Architecture reflects a variety of things. Cultures, values, core beliefs, and traditions of the day are all seen in symbolic references portrayed through buildings. Yet architecture also represents the person in which it was built to honor. Buildings have a fascinating way of showing the public what is important to the person it was made for, and what the building says is, in all reality, what the individual claims to be truth as well.
Louis XIV is known for his Palace of Versailles; more specifically, the famous Hall of Mirrors. Throughout this grand spectacle, with lavish decor and intensive artwork, Louis XIV's personality was seen in full; he didn't refer to himself as the Sun King for nothing! Servants surrounded the palace, and only the elite could actually stay; peasants merely gawked.
Louis XIV was known for his aggressive nature throughout his reign. He engaged France in wars that many historians look back on as unnecessary, and his foreign policy was less than forgiving. During the 1680s, Louis XIV generated public hostility, creating tension and stunting growth amongst France's rigid class system.
In a visit to New York's Trump Tower, one is easily amazed at the grandeur of Donald's shrine to himself. The entire building sparkles, and overwhelms the senses through the sheer excess present; individuals can see themselves on every single wall and are painted with a bronze shadow that falls over the entire interior. Guards check bags at the door, and watch the elevator to make sure only those with IDs are heading to the top. Four floors of glitter are open to the public eye, but after that only the very rich may continue. No matter what floor you're on, everything screams Trump: Trump Grill, a signature Trump clothing line, and Ivanka Trump's small jewelry case. Everything shouts Trump's name, singing of his fortune and fame.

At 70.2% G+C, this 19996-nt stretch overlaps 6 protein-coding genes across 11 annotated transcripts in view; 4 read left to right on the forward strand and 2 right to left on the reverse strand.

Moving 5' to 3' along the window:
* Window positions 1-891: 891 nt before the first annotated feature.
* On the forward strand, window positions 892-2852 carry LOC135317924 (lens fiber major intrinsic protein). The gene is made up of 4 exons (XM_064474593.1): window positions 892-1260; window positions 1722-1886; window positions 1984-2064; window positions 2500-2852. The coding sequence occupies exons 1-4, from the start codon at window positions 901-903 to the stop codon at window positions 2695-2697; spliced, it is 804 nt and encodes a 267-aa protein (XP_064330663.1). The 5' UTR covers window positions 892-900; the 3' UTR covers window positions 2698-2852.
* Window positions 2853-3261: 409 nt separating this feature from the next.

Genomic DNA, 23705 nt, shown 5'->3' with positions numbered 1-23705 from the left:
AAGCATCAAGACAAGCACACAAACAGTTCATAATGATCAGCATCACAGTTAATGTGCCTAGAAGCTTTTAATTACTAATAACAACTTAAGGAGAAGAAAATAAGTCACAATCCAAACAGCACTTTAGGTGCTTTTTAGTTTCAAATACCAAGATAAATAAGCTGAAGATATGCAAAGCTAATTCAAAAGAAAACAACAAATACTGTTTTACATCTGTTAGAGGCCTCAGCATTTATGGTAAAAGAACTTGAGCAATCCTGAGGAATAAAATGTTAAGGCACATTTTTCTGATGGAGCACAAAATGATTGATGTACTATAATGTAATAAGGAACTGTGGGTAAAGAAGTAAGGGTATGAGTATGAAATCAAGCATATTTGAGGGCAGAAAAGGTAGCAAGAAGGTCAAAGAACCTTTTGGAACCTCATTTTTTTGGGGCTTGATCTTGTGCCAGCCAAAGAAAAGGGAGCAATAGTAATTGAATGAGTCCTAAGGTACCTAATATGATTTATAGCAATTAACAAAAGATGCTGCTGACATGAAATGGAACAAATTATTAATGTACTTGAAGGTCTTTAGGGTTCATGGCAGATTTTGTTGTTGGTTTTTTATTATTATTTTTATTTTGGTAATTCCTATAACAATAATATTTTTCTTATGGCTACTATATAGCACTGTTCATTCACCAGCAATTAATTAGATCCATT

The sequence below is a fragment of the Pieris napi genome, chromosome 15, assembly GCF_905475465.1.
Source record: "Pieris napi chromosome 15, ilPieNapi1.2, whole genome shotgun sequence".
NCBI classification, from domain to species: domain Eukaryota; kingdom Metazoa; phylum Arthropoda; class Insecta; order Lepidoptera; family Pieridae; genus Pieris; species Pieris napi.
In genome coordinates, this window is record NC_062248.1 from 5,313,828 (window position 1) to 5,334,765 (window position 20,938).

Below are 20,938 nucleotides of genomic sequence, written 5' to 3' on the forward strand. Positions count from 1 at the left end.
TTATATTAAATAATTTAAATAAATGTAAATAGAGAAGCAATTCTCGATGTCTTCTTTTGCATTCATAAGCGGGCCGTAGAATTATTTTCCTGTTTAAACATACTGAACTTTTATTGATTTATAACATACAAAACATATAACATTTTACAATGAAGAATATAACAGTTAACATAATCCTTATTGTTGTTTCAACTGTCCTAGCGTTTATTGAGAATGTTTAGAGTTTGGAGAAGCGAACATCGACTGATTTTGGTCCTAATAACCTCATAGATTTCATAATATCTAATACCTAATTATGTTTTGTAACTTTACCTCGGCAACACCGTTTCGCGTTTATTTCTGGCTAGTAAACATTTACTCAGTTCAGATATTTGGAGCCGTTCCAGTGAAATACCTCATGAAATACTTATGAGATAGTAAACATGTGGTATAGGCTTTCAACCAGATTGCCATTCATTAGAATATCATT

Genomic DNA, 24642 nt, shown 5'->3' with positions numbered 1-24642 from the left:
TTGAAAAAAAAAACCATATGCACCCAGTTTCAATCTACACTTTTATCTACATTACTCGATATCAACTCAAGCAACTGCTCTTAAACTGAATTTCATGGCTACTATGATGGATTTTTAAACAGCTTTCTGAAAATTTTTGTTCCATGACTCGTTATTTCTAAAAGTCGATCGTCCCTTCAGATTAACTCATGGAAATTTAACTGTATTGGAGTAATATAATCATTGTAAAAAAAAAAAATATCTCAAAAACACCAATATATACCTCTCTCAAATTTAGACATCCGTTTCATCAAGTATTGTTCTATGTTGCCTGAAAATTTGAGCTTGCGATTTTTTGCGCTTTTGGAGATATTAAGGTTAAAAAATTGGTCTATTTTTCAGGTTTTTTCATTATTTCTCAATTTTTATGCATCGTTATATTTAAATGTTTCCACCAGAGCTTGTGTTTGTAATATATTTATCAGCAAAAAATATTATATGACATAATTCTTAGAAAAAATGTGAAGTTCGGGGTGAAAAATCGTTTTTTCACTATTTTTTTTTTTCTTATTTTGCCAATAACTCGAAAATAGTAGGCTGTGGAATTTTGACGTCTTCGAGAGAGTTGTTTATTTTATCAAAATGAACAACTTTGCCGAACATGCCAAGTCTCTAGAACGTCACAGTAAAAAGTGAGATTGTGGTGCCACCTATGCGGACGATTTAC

For those familiar with European history, a trip to Trump Tower may spark a striking similarity between Trump and Louis XIV. The similarities between the Sun King and The Donald are uncanny. Slightly obsessed with themselves and able to dedicate an entire building in their honors? Check. Causing chaos? Check. Looking back to the original architectural cues of both buildings, a continued amazement of self-obsession can be easily noticed, and further comparisons of the two leaders increase with time. Louis XIV was controversial, without much of a soft side. The current presidential race has shown that Trump has neither the need to be liked by all, nor a soft-spoken nature.
The question arises: Is Donald Trump the modern day version of Louis XIV?
Maybe the question is far fetched and stretching the eras of history, but as seen through their excessive pride and ability to tick people off, Donald and dear old Louis are two peas in a pod. As the presidential race continues, it will certainly be interesting to see just how similar Donald is to Louis XIV. If the correlations continue, Trump may indeed help reform the country, as Louis did France. Yet as of now, all we can see is the lavish, less attractive qualities portrayed...will Donald embrace it all or just keep looking in the mirror?